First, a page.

Brandon Jennings, 24, averaged 17.5 points and 6.5 assists in 80 games for the Bucks last season. Jennings joined the Pistons this summer for a three-year, $24 million contract. According to a recent report from Detroit News, the Pistons’ newly acquired point guard is out for at least the beginning of the regular season because of an issue with his wisdom tooth. The team announced Tuesday that Jennings will be out three weeks, meaning Jennings will miss four regular season games.
Per Detroit News:
Auburn Hills — Brandon Jennings’ Pistons debut will have to wait at least a few games into the season, as the team revealed he’ll miss at least three weeks with a tooth problem. Jennings has an impacted wisdom tooth as well as a hairline fracture of the mandible at the base of the tooth, otherwise known as a fractured jaw. Jennings will be immobilized for the next three weeks and re-evaluated at that time, which by then will be four games into the season if he returns.
Nov. 5, a home game against Indiana, is the earliest he can return according to that timeline, meaning he’ll miss the season opener against Washington as well as games against Memphis and Boston. The projected date is a week before the Pistons’ four-game West Coast swing that begins on Nov. 11. The Pistons will have to find a contingency plan for the point guard they traded for this summer and signed to a three-year, $24 million deal.
It’s unclear when the fractured jaw occurred or how it happened. He played during the exhibition opener against Maccabi Haifa last Tuesday and played 23 minutes, with 15 points, five steals, three rebounds and three assists. Jennings was a late scratch in the Pistons’ exhibition game against the Heat last Thursday, didn’t travel with the team to Brooklyn and hasn’t been at practice the last two days.
This is on the heels of Rodney Stuckey breaking the tip of his right thumb and undergoing surgery late last week, as he’ll be evaluated next Friday and could be back by opening night, but there are no guarantees at this point. “We’ve been playing the last three days without (Jennings) anyways so we keep on moving,” Pistons coach Maurice Cheeks said. “Hopefully he’s a quick healer and gets on the court as soon as he can.” Although Jennings isn’t in the upper echelon of point guards in the NBA, he’s still a crucial part of what the Pistons hope to accomplish this season, with the expectation of making the playoffs.
It’s not quite the Celtics without Rajon Rondo or the Bulls without 2011 MVP Derrick Rose but Jennings’ value could be equated to Denver being without speedy guard Ty Lawson or removing Mike Conley from the Memphis Grizzlies, as Conley led them to the Western Conference Finals last spring. He’ll miss valuable time in getting acclimated to playing with Andre Drummond, Greg Monroe and Josh Smith, as Cheeks has been vocal about Jennings’ importance to those three players jelling together. Jennings’ ability to score in bunches, quickness in terms of getting into the lane and being able to create for others can’t truly be duplicated in the meantime, perhaps save for Will Bynum.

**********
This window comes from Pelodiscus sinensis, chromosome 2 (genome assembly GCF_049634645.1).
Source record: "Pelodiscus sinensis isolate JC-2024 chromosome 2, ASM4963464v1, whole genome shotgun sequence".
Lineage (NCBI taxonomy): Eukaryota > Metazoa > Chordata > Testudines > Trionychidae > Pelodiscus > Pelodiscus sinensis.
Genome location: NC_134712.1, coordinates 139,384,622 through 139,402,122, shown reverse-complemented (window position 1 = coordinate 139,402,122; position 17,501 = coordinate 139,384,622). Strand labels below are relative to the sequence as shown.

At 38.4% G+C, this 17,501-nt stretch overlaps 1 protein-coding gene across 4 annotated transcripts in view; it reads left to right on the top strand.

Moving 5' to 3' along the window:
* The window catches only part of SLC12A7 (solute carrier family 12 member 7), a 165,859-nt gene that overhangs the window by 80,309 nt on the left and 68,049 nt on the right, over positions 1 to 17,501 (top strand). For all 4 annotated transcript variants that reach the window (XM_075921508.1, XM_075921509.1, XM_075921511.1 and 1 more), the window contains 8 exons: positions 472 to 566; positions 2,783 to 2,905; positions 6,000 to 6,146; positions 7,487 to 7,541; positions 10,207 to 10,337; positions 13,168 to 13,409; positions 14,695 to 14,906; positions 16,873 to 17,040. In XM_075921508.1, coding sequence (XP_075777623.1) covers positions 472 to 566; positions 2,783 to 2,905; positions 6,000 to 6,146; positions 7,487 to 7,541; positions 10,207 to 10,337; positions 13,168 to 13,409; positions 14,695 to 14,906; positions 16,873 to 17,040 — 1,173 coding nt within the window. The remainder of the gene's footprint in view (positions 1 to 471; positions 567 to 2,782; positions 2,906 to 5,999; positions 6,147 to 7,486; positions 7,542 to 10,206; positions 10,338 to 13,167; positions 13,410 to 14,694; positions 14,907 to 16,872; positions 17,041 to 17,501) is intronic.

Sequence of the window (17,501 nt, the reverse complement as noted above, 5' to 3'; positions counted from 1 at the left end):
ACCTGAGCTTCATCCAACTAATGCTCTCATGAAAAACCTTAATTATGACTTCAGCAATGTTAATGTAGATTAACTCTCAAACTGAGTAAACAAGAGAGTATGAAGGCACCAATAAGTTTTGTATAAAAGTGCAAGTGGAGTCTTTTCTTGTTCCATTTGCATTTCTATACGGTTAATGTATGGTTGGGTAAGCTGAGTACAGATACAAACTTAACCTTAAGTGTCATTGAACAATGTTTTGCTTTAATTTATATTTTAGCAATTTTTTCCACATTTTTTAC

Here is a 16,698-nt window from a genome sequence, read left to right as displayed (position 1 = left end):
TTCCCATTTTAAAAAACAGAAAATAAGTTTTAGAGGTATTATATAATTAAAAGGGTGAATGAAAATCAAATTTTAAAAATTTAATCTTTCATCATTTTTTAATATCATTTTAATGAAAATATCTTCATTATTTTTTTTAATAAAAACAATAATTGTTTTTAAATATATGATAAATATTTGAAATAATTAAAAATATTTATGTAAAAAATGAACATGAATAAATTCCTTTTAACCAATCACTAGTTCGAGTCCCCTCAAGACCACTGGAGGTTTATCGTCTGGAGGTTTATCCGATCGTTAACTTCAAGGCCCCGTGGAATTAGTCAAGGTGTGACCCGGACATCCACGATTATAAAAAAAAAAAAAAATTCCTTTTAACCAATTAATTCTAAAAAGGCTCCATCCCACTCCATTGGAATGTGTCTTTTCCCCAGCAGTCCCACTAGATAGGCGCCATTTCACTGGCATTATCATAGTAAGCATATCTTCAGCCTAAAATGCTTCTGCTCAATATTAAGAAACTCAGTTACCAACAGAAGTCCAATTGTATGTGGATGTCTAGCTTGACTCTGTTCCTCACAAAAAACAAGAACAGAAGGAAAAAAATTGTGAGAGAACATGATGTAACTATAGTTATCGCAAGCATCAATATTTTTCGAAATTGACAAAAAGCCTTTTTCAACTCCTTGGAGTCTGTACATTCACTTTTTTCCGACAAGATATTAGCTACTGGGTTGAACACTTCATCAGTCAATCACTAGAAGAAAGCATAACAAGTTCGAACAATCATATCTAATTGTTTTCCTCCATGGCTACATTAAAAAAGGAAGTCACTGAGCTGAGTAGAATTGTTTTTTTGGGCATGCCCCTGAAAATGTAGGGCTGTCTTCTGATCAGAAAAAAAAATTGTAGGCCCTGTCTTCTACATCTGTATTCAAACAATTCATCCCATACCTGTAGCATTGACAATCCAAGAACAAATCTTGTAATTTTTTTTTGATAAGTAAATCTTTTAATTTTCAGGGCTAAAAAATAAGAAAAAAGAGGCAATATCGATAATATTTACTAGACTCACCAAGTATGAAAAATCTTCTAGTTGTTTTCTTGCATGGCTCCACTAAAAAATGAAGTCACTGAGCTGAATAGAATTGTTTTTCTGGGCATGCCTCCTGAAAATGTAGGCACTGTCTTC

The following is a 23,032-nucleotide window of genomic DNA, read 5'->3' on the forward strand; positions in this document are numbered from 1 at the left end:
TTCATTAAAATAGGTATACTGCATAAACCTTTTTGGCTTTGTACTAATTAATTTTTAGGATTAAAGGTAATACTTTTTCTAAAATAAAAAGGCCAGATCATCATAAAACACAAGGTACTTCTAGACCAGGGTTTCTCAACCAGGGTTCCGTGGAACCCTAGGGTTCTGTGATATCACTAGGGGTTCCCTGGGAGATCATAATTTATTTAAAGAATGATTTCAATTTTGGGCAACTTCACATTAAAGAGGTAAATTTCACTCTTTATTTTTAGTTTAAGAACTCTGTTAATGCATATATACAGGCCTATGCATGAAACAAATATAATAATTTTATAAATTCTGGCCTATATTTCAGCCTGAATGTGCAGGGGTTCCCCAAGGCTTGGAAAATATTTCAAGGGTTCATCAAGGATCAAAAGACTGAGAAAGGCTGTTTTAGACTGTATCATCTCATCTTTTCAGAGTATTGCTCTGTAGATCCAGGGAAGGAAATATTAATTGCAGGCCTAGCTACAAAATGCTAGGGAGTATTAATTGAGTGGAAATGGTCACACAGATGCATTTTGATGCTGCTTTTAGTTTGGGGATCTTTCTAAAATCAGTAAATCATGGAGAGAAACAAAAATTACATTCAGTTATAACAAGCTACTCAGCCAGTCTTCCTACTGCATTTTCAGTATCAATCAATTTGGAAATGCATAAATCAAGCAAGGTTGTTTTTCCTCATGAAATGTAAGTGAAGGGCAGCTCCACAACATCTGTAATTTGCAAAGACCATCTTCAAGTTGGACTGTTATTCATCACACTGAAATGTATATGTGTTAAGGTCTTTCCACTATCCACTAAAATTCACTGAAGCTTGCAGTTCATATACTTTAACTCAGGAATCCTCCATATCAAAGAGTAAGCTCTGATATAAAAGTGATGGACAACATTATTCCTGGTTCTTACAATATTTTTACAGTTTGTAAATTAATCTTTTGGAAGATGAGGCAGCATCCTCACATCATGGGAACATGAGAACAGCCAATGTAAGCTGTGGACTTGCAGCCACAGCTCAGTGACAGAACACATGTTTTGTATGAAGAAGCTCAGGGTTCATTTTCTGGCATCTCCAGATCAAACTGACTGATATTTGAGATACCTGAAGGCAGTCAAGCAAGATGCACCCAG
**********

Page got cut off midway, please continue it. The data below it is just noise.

There’s never a good time for injuries at such an important spot to occur but considering it’s a week into the exhibition season and the Pistons have a decent amount of depth at the position, they feel they can weather it in the meantime. Until that time comes, you can bet Cheeks is thankful Chauncey Billups is available. Billups, 37, was already a candidate to be the starting shooting guard on opening night but could be thrust into his more natural position of point guard. The Pistons are giving Billups the latitude of choosing how hard he wants to go in training camp, given his age and experience, and he’ll likely play a more expanded role until Jennings returns.
Billups hasn’t played since the exhibition opener, but is expected to play tonight against the Bulls and Thursday in Cleveland. “For him, he’s such a valuable asset because he gives us that experience,” Cheeks said. “The ability to have him to be able to play becomes even greater. You go into camp with five healthy guards, now you have three.” Bynum, who played 46 minutes against the Heat last week, will welcome the increased workload and this gives the Pistons a chance to further evaluate second-round draft pick Peyton Siva, along with first-round pick Kentavious Caldwell-Pope.
Even Kyle Singler will get some run in the backcourt, too.
“It’s not normal but injuries are injuries. Hopefully they can get back and not linger on,” Cheeks said. “I told the guys this is the NBA. People get hurt. And if you’re not ready when your time comes along, shame on you. That’s why you have 15 guys on your team. Hopefully guys take advantage.”
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